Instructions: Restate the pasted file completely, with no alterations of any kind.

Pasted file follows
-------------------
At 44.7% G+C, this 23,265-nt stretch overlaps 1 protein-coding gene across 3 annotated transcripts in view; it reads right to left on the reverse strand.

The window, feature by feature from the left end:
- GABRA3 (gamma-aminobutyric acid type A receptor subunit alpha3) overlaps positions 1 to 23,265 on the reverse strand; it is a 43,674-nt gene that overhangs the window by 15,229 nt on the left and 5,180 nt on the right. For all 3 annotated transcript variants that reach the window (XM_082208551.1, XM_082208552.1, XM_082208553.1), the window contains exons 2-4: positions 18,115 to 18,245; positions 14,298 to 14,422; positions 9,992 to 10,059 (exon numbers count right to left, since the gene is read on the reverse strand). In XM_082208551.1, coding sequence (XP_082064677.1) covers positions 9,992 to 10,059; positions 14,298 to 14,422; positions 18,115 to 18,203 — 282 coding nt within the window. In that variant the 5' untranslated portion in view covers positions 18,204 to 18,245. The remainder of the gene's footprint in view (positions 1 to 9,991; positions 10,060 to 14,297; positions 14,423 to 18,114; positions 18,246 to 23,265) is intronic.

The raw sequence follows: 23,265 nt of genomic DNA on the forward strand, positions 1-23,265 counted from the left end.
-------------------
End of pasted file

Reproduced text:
At 44.7% G+C, this 23,265-nt stretch overlaps 1 protein-coding gene across 3 annotated transcripts in view; it reads right to left on the reverse strand.

The window, feature by feature from the left end:
- GABRA3 (gamma-aminobutyric acid type A receptor subunit alpha3) overlaps positions 1 to 23,265 on the reverse strand; it is a 43,674-nt gene that overhangs the window by 15,229 nt on the left and 5,180 nt on the right. For all 3 annotated transcript variants that reach the window (XM_082208551.1, XM_082208552.1, XM_082208553.1), the window contains exons 2-4: positions 18,115 to 18,245; positions 14,298 to 14,422; positions 9,992 to 10,059 (exon numbers count right to left, since the gene is read on the reverse strand). In XM_082208551.1, coding sequence (XP_082064677.1) covers positions 9,992 to 10,059; positions 14,298 to 14,422; positions 18,115 to 18,203 — 282 coding nt within the window. In that variant the 5' untranslated portion in view covers positions 18,204 to 18,245. The remainder of the gene's footprint in view (positions 1 to 9,991; positions 10,060 to 14,297; positions 14,423 to 18,114; positions 18,246 to 23,265) is intronic.

The raw sequence follows: 23,265 nt of genomic DNA on the forward strand, positions 1-23,265 counted from the left end.